TMC – the American Trucking Associations Technology & Maintenance Council recently published a recommended practice titled Service and Utility Truck Body Safety Features – RP 1432. TMC has published more than 350 recommended practices on a variety of topics.
TMC primarily represents truck fleets, and through its various member task forces, develops recommended practices that may be used by fleet managers to specify and maintain vehicles. The service and utility body practice (RP 1432) was developed by TMC’s Light- & Medium-Duty/Specialty Trucks Task Force. According to TMC, this RP “Provides guidelines for safety- and ergonomic-related features used on service and utility truck bodies.”
RP 1432 addresses a variety of areas. Examples of some of the main topics are: (a) areas that address protecting personnel (e.g., electrical insulation, exhaust discharge placement, lead-acid battery ventilation, load beds, backup alarms and cameras, and equipment storage and cargo securement), (b) specified designs regarding steps and standing/walking surfaces, and (c) work benches, access handrails or handholds, stabilizer controls, and safety sign characteristics. TMC states RP 1432 does not cover the safety features of cranes, elevating platforms or other specialty equipment that may be installed.
AISBM is publishing this notice to make you aware of RP 1432 and the potential challenges you may face in trying to comply with this recommended practice. The biggest concern with RP 1432 is that it takes a broad “one-size fits all” approach to service and utility bodies. This approach is at odds with (1) the wide range of bodies and applications that fall into this category (from very small pickup box removals to very large utility trucks), (2) the multiple variations of body and equipment combinations in this category, and (3) the varied services provided by this category of bodies. Therefore, it may not make sense — or even be possible — to follow all the recommended practices of RP 1432 for a particular body.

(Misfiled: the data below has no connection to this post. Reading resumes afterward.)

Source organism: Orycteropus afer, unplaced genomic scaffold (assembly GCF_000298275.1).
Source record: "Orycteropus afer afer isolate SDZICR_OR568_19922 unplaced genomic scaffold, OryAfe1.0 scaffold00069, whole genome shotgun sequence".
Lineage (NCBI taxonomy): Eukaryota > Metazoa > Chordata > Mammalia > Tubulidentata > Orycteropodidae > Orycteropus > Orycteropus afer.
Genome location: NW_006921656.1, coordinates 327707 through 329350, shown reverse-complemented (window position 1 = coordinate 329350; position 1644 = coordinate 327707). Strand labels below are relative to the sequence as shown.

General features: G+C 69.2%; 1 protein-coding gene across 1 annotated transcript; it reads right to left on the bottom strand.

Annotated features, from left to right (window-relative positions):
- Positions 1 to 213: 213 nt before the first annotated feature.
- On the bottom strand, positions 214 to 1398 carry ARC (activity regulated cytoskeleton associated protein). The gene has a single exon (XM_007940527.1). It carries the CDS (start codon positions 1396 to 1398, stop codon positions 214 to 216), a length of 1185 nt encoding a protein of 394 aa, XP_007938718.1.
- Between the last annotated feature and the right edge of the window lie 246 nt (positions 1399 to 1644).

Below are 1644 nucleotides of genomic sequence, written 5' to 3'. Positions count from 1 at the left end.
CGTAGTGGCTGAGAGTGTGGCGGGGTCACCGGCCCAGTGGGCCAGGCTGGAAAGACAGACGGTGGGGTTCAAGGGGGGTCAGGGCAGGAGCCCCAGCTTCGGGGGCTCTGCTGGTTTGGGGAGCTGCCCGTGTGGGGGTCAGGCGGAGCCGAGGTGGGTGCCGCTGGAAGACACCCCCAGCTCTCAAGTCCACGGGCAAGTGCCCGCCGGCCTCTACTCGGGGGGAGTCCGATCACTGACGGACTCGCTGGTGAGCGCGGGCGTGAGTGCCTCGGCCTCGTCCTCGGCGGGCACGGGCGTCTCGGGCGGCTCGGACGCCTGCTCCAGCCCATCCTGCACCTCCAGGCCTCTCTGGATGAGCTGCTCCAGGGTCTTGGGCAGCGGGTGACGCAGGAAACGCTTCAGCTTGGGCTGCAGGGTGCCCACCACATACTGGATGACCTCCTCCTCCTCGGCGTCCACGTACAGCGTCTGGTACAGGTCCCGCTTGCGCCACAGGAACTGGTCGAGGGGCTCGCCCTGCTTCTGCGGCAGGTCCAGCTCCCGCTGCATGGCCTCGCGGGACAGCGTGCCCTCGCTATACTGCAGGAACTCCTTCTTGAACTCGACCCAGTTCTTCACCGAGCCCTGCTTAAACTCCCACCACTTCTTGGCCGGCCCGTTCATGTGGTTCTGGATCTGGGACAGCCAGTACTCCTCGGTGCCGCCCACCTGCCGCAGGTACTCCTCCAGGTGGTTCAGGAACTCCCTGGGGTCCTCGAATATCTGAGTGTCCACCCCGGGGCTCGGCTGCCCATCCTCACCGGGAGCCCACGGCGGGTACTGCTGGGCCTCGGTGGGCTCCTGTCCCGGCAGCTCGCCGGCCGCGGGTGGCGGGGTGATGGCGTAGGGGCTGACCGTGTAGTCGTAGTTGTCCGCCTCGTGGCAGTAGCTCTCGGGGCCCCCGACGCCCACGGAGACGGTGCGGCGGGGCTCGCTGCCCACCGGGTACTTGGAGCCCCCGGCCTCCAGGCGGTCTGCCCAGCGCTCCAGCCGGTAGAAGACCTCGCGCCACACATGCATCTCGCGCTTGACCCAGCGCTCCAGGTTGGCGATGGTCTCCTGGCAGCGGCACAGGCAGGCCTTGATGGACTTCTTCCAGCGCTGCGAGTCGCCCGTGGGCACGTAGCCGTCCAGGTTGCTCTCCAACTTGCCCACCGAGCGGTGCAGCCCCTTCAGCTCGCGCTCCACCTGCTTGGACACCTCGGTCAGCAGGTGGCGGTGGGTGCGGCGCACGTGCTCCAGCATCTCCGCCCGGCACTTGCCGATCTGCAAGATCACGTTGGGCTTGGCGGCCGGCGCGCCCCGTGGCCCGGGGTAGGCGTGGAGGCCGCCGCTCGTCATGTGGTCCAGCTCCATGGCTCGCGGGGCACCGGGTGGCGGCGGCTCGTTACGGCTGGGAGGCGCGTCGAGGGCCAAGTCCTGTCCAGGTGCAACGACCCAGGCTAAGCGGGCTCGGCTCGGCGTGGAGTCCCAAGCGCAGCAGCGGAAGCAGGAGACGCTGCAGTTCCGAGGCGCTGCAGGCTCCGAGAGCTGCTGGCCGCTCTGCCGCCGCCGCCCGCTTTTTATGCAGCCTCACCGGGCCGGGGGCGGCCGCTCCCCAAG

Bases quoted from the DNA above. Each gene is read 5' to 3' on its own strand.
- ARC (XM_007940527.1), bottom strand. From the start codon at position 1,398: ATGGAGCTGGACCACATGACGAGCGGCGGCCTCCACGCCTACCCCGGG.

In such a situation, you should understand that RP 1432 is a voluntary guideline, not a legal requirement. So, while a body is required to comply with all applicable federal and state laws and regulations — for example, National Highway Traffic Safety Administration’s Federal Motor Vehicle Safety Standards and Canada’s Canada Motor Vehicle Safety Standards — a body does not have to comply with RP 1432.
However, you also should understand that if you end up in a lawsuit regarding a service or utility body, and the body does not comply with RP 1432, you may have increased liability exposure. Therefore, if a vehicle does not comply with RP 1432, you need to be confident that the areas of noncompliance do not pose safety risks, and you should retain supporting documentation for this position in your customer file. In addition, you should discuss with your customers such areas of noncompliance and document such discussions in the customer’s file.
TMC recommended practices are proprietary to TMC (purchase here). For questions on TMC RP 1432, we recommend you contact TMC directly.